Richard M. DeVos once said "The only thing that stands between a man and what he wants from life is often merely the will to try it and the faith to believe that it is possible." Those words are so true. We don't always succeed the first time that we try something. Success takes effort. But a person can never be successful if he or she never tries. I was listening to a Jim Rohn audio (I listen to a lot of him and other positive speakers) and one of the things he was talking about was when your life has ended, let there be a tally of your successes and your failures, but NOT of the times that you didn't even try.

Les Brown said "Anything worth doing is worth doing poorly until you get it right." I'm sure others have said something like that before... he may have even gotten that from somebody else. The point is that nothing beats a failure but a try! The fact that I still have breath in my body means that there is still a purpose for me here on earth. The same goes for you. Fall in love with whatever it is you are passionate about, and share it with the rest of the world. We never know how long we will be on this planet, buy while we are here let's live it up!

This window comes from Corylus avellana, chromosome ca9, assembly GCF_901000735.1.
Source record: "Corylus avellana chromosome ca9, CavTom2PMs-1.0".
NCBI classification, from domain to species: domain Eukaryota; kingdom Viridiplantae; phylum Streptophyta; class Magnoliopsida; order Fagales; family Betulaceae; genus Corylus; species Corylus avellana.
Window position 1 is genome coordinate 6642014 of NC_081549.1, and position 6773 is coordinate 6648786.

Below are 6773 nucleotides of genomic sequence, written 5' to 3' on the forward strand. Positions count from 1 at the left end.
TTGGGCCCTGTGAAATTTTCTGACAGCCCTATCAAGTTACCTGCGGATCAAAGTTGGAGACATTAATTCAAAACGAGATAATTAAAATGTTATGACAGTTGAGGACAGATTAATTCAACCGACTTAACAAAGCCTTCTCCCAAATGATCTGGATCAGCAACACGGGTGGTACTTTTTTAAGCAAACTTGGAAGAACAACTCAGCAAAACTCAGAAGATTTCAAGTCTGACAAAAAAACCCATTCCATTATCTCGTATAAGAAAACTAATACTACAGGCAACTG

Suggested Readings:
The Slight Edge by Jeff Olson

The Magic of Believing by Claud Bristol

Saturday, October 24, 2009

What you think about... you bring about

This is my very first blog... it's about 1 in the morning and I was thinking that this is worth talking about!

I can remember Kwanzaa celebrations with my family when I was a kid. The children would put on a show, gifts would be given, and explanations of the tradition were explained. The thing that I remember most is a saying that my aunt taught us at a very young age: "What you think about, you bring about. What you ask for, you get. If you act the way you want to be, soon you will be the way that you act."

That still sticks out in my mind this very day. What I think about, I bring about. In other words... thoughts are things. Everything that I see around me that is not the divine manifestation of something that God Himself did came about because of a person's thought process. We have the ability to think things into existence.